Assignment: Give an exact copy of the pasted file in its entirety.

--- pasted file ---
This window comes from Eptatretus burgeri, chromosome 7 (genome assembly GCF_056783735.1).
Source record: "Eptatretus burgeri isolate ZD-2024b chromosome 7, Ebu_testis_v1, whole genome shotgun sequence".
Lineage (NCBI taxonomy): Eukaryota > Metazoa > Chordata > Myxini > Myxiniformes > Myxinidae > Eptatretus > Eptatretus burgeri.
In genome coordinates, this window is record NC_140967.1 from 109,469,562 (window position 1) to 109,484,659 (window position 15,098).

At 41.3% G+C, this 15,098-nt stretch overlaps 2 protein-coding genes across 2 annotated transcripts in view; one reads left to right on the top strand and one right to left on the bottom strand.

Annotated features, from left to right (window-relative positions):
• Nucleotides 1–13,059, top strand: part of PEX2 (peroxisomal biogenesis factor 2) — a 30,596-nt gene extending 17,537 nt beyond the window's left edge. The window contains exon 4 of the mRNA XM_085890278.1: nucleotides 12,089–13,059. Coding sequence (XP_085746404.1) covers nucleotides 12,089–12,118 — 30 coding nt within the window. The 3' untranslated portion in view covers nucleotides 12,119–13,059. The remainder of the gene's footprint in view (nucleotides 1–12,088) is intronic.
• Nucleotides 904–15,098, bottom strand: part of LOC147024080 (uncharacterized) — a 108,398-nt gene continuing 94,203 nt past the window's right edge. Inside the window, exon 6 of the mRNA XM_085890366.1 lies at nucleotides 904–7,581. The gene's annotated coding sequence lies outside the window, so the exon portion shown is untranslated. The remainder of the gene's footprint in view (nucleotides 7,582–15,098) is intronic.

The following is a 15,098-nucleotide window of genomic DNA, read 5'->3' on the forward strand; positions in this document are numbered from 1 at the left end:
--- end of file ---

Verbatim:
This window comes from Eptatretus burgeri, chromosome 7 (genome assembly GCF_056783735.1).
Source record: "Eptatretus burgeri isolate ZD-2024b chromosome 7, Ebu_testis_v1, whole genome shotgun sequence".
Lineage (NCBI taxonomy): Eukaryota > Metazoa > Chordata > Myxini > Myxiniformes > Myxinidae > Eptatretus > Eptatretus burgeri.
In genome coordinates, this window is record NC_140967.1 from 109,469,562 (window position 1) to 109,484,659 (window position 15,098).

At 41.3% G+C, this 15,098-nt stretch overlaps 2 protein-coding genes across 2 annotated transcripts in view; one reads left to right on the top strand and one right to left on the bottom strand.

Annotated features, from left to right (window-relative positions):
• Nucleotides 1–13,059, top strand: part of PEX2 (peroxisomal biogenesis factor 2) — a 30,596-nt gene extending 17,537 nt beyond the window's left edge. The window contains exon 4 of the mRNA XM_085890278.1: nucleotides 12,089–13,059. Coding sequence (XP_085746404.1) covers nucleotides 12,089–12,118 — 30 coding nt within the window. The 3' untranslated portion in view covers nucleotides 12,119–13,059. The remainder of the gene's footprint in view (nucleotides 1–12,088) is intronic.
• Nucleotides 904–15,098, bottom strand: part of LOC147024080 (uncharacterized) — a 108,398-nt gene continuing 94,203 nt past the window's right edge. Inside the window, exon 6 of the mRNA XM_085890366.1 lies at nucleotides 904–7,581. The gene's annotated coding sequence lies outside the window, so the exon portion shown is untranslated. The remainder of the gene's footprint in view (nucleotides 7,582–15,098) is intronic.

The following is a 15,098-nucleotide window of genomic DNA, read 5'->3' on the forward strand; positions in this document are numbered from 1 at the left end: